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J Orthop Trauma. 2013 Oct;27(10):587-91. doi: 10.1097/BOT.0b013e318284760b.

Can experts in acetabular fracture care determine hip stability after posterior wall fractures using plain radiographs and computed tomography?

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  • 1Department of Orthopaedic Surgery, Saint Louis University School of Medicine, St. Louis, MO.

Abstract

OBJECTIVES:

Hip stability status after a posterior wall acetabular fracture involving 20%-50% of the posterior wall is difficult to determine. However, noted experts have professed that hip stability can be accurately determined by careful review of high-quality anteroposterior and oblique plain radiographs and a computed tomography scan. The objective of this investigation was to evaluate the interobserver and intraobserver reliabilities and accuracies in determining hip stability status by fellowship-trained orthopedic traumatologists expert in acetabular fracture care using these studies.

DESIGN:

Reliability and validation study.

SETTING:

Level 1 trauma center.

PATIENTS:

Fifteen patients with isolated unilateral posterior wall (OTA 62-A1) acetabular fractures involving 20%-50% of the posterior acetabular wall and known clinical outcome had undergone dynamic stress fluoroscopy under anesthesia to determine hip stability.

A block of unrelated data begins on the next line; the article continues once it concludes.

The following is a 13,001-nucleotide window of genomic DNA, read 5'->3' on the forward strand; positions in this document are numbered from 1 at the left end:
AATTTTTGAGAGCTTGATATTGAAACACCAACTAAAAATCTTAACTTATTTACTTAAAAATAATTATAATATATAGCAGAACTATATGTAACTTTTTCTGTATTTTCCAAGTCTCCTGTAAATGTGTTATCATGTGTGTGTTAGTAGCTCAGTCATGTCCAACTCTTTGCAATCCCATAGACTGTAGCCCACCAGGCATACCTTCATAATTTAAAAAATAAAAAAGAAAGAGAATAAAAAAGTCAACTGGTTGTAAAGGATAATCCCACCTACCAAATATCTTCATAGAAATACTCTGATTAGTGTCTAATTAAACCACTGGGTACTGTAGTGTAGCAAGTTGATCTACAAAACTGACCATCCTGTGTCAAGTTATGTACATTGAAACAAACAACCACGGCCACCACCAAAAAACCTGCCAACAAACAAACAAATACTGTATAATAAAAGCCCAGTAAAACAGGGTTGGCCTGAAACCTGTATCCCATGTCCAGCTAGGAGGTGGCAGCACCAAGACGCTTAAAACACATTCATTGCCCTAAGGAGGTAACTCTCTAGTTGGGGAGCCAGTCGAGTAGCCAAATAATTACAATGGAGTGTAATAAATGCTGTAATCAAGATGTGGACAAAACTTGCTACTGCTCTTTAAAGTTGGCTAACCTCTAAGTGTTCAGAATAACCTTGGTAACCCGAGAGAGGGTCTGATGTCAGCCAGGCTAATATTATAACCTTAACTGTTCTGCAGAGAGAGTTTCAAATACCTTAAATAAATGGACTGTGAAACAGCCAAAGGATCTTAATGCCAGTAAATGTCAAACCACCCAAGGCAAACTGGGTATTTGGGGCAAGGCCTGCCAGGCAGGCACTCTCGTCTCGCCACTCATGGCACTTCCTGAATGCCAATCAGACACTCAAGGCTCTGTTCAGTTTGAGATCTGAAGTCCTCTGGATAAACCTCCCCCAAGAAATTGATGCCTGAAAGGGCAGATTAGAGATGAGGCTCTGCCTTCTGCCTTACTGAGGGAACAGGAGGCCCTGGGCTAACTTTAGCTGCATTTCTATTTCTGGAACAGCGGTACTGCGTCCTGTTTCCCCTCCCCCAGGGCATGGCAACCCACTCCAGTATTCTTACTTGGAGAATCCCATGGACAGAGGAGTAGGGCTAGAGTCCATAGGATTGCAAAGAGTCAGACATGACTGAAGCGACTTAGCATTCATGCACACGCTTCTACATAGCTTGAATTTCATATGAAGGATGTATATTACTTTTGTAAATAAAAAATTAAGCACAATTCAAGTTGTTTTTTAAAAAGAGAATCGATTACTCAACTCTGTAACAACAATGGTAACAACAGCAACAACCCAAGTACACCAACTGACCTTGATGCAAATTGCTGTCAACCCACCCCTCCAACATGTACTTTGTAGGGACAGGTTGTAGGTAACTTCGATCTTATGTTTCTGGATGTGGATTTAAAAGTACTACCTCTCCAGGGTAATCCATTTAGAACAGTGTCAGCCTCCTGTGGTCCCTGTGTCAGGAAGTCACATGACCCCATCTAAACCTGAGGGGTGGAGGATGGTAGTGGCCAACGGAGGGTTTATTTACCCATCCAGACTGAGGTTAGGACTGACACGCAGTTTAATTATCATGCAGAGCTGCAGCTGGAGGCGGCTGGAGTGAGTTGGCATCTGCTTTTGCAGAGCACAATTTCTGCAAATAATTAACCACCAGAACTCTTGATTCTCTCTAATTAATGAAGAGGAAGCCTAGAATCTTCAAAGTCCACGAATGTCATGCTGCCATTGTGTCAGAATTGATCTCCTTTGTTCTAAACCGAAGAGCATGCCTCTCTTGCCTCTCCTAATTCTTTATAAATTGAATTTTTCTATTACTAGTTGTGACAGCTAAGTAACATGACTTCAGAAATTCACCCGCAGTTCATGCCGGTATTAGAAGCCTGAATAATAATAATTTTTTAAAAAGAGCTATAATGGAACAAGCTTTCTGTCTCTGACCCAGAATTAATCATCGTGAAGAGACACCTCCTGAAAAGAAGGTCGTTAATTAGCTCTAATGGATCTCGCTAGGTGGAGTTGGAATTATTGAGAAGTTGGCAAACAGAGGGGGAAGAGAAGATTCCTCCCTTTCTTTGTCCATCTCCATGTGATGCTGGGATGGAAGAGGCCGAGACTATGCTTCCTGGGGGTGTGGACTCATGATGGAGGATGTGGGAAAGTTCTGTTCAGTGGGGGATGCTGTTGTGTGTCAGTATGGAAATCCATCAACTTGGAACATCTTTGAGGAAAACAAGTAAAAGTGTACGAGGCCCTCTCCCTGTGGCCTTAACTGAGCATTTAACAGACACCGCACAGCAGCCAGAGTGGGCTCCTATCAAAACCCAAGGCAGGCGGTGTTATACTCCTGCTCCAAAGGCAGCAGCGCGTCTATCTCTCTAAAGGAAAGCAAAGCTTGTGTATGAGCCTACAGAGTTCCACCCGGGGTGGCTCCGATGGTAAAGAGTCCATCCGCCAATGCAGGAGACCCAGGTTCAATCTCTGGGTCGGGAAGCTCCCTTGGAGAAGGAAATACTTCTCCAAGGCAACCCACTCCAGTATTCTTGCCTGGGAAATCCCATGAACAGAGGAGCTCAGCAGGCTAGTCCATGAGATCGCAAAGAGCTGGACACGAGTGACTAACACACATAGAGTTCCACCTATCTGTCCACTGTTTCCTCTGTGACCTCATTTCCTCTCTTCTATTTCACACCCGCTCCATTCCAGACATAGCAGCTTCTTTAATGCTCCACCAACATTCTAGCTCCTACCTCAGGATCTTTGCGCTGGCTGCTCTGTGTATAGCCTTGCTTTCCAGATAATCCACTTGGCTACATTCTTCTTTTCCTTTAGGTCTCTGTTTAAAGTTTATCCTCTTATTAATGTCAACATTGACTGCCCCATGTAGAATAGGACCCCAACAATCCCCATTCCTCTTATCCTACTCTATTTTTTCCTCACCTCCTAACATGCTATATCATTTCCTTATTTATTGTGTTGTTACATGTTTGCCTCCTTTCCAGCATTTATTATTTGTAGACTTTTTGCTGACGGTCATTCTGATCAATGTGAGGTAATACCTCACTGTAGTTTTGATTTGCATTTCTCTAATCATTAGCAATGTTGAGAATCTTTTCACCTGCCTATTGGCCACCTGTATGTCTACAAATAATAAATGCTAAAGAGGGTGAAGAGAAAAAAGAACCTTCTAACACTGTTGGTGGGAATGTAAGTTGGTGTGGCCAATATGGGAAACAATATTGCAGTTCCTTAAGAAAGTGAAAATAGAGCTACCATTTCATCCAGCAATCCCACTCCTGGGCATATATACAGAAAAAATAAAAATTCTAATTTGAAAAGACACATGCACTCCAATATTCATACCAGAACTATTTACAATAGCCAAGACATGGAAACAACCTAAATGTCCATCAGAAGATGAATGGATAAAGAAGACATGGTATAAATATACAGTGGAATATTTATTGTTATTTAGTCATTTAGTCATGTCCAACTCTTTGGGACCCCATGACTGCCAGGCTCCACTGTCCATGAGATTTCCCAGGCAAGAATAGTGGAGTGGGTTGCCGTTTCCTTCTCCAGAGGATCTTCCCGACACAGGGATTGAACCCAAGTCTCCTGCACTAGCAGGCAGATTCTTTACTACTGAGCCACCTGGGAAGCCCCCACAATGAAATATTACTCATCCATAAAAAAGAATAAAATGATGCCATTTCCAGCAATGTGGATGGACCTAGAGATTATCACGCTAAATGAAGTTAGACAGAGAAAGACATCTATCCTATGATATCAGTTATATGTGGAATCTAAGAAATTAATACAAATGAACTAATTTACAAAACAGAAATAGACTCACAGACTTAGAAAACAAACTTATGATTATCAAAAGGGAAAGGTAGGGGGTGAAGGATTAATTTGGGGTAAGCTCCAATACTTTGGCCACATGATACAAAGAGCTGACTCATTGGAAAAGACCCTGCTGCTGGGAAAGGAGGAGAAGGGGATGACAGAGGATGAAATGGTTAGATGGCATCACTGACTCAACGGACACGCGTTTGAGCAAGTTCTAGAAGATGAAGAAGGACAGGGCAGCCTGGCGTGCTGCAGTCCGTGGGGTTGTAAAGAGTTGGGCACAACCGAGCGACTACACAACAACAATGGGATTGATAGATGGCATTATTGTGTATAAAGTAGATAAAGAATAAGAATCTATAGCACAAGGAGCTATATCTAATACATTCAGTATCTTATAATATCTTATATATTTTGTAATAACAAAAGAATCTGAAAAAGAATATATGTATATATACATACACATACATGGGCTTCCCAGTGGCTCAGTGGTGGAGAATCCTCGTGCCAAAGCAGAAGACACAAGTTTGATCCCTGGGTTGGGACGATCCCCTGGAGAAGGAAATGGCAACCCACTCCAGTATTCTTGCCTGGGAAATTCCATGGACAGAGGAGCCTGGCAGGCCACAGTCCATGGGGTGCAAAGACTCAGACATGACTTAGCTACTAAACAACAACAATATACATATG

INTERVENTION:

High-quality anteroposterior and oblique plain radiographs and axial computed tomography images of 15 fractures involving 20%-50% of the posterior acetabular wall were reviewed in random order by 4 fellowship-trained orthopedic traumatologists specializing in acetabular fracture care in 2 separate sessions. The second session occurred after a minimum 1-month washout period. Determination of hip stability status was made for each fracture at the 2 time points based on the images along with any history of dislocation of the hip at the time of injury. These determinations were compared with the findings of examination under anesthesia, which served as the gold standard.

MAIN OUTCOME MEASUREMENTS:

Measurement of agreement using the Kappa statistic.

RESULTS:

Although intraobserver reliability was good (0.65), interobserver reliability was poor (0.12). In addition, percent correct was only 53% (32/60) for the initial reading and only 52% (31/60) for the second. For the initial reading, sensitivity and specificity were 100% (28/28) and 13% (4/32), respectively. For the second reading, the sensitivity and specificity were 57% (16/28) and 47% (15/32), respectively.

CONCLUSIONS:

Orthopedic traumatologists expert in acetabular fracture care cannot adequately determine hip stability status for fractures involving 20%-50% of the posterior wall using plain radiographs, computed tomography, and the patient's hip dislocation status. If the diagnosis is in doubt, open reduction and internal fixation clearly is the much safer course than nonoperative treatment. Examination under anesthesia should be considered as a helpful addition to the surgeon's armamentarium in determining hip stability status for these fractures.

PMID:
23287759
[PubMed - indexed for MEDLINE]
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